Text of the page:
For this project by Melbourne architects Kennedy Nolan, every material used was chosen for warmth, texture, durability and a capacity to improve with age – including the wooden slats for the walls and ceiling of this kitchen-diner. 'One of the aspirations of [the project] was to give the sense of a warm embrace,' says founding partner Patrick Kennedy. 'By eliminating white and lining all surfaces in timber, the warmth and softness of the material is amplified and the views are emphasized.

Layering woods in this way is something the studio is cautious about, so a lot of care was taken to create this scheme. 'We have always been reticent to mix timber species, [but] we are aware that there is a great tradition of it in vernacular architecture,' Patrick explains. 'We were careful to balance tones, we avoided high contrast and we used timbers specifically for their inherent qualities.'

4. A vignette of carefully paired tones

Seating area with wooden walls, wood sideboard and mid century-style wood furniture

(Image credit: Kona Village, A Rosewood Resort)

Designed by San Francisco firm NICOLEHOLLIS, the luxury Kona Village, A Rosewood Resort in Hawaii draws on the landscape for its interiors, including a liberal use of wood. In this scheme, cabin-like walls and ceilings clad in Douglas Fir are paired with a mix of wood furniture, from the deep red-brown of the sideboard to the pale frame of the armchair. These elements are drawn together by other natural materials, such as cane.

Alexy Kos and Che Huang advises pairing light and dark timbers to create contrast and interest, as in this space. 'We use different shades of oak for lighter tones and cherry and walnut for the darker,' they explain. 'Use one as a backdrop, then add in highlights with the opposing shade. When dark and light timbers are contrasted it creates a smart and sharp look, while a mixture of softer, more subtle tones, grains and sheens feels casual and relaxed.'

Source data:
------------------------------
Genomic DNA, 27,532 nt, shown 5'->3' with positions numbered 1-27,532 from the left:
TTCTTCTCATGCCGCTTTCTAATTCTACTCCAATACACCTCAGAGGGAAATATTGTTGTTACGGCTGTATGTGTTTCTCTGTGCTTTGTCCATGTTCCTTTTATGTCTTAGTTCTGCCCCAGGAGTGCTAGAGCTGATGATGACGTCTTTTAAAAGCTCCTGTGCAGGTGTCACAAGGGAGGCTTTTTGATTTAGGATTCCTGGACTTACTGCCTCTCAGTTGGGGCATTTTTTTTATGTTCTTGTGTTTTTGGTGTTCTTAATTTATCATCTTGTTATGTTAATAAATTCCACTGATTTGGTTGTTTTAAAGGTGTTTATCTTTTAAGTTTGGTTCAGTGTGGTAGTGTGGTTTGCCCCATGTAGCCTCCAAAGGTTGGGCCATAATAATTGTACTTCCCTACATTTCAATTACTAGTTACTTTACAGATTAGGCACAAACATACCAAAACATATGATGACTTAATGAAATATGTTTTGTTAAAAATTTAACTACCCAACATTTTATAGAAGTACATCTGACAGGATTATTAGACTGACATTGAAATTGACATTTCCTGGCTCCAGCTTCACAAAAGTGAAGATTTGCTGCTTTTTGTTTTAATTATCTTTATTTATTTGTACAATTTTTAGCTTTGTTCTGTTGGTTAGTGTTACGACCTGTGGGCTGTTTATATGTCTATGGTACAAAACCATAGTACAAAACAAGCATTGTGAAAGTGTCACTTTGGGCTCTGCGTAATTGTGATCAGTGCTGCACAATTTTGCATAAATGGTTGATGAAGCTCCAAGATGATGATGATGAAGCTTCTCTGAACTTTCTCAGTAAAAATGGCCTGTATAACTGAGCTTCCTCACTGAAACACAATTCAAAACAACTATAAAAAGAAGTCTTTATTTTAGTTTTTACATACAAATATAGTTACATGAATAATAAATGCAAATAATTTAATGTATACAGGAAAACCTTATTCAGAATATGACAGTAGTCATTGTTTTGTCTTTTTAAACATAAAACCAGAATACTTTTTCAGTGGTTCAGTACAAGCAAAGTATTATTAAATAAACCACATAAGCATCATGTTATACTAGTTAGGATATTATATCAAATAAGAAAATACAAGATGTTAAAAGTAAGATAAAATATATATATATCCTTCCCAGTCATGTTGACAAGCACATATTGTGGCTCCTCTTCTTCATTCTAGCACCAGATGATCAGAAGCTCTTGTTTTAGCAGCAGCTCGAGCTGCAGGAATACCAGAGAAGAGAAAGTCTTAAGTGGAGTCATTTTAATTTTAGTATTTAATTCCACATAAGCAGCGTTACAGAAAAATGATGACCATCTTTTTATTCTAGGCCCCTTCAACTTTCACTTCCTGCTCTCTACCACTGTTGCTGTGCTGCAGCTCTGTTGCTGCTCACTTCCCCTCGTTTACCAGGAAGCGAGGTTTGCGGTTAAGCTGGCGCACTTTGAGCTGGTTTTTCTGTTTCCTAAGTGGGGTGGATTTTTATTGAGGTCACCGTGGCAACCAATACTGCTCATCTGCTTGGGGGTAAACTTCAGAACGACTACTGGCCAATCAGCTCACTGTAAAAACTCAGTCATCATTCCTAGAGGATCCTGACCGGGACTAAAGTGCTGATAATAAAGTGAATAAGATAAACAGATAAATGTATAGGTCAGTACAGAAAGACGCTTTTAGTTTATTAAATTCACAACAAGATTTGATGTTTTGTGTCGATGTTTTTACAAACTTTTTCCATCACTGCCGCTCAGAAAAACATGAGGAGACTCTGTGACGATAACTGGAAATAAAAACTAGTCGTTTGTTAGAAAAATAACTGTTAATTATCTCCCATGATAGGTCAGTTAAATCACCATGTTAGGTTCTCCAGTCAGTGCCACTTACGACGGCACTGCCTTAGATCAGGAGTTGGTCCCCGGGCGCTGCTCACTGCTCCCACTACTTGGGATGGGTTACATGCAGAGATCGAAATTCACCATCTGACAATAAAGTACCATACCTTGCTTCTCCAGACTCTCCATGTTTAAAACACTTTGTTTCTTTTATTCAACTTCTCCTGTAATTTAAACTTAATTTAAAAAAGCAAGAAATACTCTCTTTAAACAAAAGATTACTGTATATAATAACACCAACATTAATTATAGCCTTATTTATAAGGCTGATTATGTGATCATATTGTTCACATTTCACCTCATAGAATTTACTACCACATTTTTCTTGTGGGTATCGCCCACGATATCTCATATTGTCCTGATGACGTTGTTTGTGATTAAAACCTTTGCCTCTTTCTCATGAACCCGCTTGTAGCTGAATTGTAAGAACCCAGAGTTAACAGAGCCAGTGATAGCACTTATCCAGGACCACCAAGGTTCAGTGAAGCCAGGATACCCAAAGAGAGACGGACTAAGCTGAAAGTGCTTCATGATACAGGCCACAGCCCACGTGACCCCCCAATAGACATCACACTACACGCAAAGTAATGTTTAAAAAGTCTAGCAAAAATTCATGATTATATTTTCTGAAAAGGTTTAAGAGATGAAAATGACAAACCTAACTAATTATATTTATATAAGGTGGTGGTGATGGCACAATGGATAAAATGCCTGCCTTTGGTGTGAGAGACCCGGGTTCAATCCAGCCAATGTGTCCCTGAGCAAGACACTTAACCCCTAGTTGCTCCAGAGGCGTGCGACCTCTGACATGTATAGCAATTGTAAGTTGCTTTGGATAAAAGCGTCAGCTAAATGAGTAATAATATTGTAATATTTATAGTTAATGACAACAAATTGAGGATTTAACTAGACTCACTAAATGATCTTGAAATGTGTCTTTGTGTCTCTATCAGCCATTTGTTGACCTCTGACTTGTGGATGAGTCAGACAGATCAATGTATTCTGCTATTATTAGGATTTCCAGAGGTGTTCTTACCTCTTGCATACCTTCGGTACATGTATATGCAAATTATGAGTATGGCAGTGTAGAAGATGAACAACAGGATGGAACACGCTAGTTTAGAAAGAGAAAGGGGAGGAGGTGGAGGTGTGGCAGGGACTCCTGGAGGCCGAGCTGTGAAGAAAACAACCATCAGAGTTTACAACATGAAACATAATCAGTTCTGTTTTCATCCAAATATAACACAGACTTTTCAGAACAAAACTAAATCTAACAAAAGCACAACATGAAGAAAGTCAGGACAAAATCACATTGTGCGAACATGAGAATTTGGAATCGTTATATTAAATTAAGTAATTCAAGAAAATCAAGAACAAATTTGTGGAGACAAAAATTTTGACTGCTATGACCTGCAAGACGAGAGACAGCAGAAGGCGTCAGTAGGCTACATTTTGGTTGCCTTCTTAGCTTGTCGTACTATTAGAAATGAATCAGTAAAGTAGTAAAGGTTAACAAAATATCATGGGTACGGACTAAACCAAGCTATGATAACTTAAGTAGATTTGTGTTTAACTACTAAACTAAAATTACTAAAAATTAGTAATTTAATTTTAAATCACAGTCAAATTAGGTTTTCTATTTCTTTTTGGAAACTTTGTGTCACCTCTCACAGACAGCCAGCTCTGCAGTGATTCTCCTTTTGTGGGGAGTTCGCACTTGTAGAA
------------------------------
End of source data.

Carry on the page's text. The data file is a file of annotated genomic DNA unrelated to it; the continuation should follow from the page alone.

5. An architectural hallway with subtle highlights

Entryway with two-tone wooden architectural detail and staircase

(Image credit: Michael P. H. Clifford. Design by Jake Arnold Design)

At first glance, this architecturally beautiful entryway idea by Los Angeles interior designer Jake Arnold appears to use one type of timber throughout – but look closely and there's a subtle difference in tone between the staircase and the columns that serves to highlight the architectural beauty of each of these elements.

Adding to the scheme is the stone table that stands out in contrast against the deep woods. 'Materials that look great with mixed woods are other natural elements,' say Alexy Kos and Che Huang. 'We always come back to a small selection that we know work beautifully – stones such as marble or limestone, metals such as brass, and textiles like wool.'

Deputy editor (print)

Ellen is deputy editor of Livingetc magazine. She cut her teeth working for sister publication Real Homes, starting as features editor before becoming deputy editor. There, she enjoyed taking a peek inside beautiful homes and discovered a love for design and architecture that eventually led her here. She has also written for other titles including Homes & Gardens and Gardeningetc. For her flat in a converted Victorian property, she takes inspiration from the works of some of her favourite architects and tastemakers. She has a particular passion for green design and enjoys shopping small, local and second-hand where she can.